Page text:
In March 2015 Against Captain’s Orders opened to the public. A groundbreaking collaboration between the National Maritime Museum and immersive theatre makers Punchdrunk Enrichment, Against Captain’s Orders invites younger museum visitors on an adventure that will challenge their understanding of history. Now in a series of blogs the Museum and Punchdrunk come together again to discuss how the exhibition developed from initial concept stage to the first visitors through the door. In this, the last post in the series, project writer Simon Davies hopes to find some fitting final words, but discovers instead a call to action. If you're new to the series we recommend you begin at the start here.
Last Wednesday I joined the crew of the HMS Adventure (as a member of the Salvage team in case you were wondering) and was led into the thrilling gloom of Against Captain’s Orders. It wasn’t my first time, it won’t be my last and if you haven’t yet I urge you to beg, borrow or… well actually just beg or borrow a 6 - 12 year old and go. You may feel that’s a little self serving, and perhaps it is. Certainly for the sake of transparency I should be clear that for the past two years I’ve been part of the disparate team of curators, designers, directors, producers, heads of learning, heads of enrichment, collection managers, carpenters, filmmakers, conservation experts and everyone in between all working to bring to life Against Captain’s Orders. In terms of scale it’s the biggest thing of its type that either the National Maritime Museum or Punchdrunk Enrichment have attempted and as a creative collaboration between two very different organisations it has been a steep learning curve. There have been challenges, there still are (a project like this doesn’t really finish), but the aim of creating something that gives the children ownership over maritime history and inspires them to explore it on their own terms has never been in question; an objective I’m proud to have had a part in achieving.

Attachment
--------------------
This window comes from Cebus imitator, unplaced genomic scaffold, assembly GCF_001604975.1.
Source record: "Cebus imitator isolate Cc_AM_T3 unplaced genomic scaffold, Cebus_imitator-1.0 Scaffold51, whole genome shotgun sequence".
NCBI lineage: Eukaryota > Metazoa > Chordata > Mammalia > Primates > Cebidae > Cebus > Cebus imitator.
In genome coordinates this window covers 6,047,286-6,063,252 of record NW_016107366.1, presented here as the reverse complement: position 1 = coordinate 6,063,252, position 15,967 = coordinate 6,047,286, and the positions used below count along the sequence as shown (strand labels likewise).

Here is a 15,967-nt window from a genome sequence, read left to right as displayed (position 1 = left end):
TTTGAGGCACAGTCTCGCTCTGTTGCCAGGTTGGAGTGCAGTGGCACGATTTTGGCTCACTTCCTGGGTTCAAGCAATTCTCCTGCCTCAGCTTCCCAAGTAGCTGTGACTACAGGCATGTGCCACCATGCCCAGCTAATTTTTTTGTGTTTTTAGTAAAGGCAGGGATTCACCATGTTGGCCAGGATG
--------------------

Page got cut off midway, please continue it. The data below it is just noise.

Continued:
But with such a clear vested interest why listen to me? The answer to that isn’t in the beautiful design work that has created a whole other world hidden inside the museum. It isn’t in the incredible talents of the curators that lead the experience, individuals who are able to capture the imaginations of their audience and lead them (without leading them) on an adventure through history. It isn’t in the awe inspiring collections of the museum that offer doorways into other times and other worlds and it certainly isn’t in anything I wrote. The reason you should go is that lessons about looking at history afresh, taking ownership and questioning accepted facts, understanding that the past isn’t a fixed point, but an evolving story constantly written and rewritten by those of us in the present are lessons for us all. You should go because childlike excitement isn't just for kids, the promise of a darkened corridor or a creaking door hasn’t got less exciting and no matter how old we get one thing remains true - we all need an adventure from time to time.
As they say on the HMS Adventure, prepare to explore... The show closes on 31 August with special summer prices running throughout the month. To find more info and book tickets visit our website here.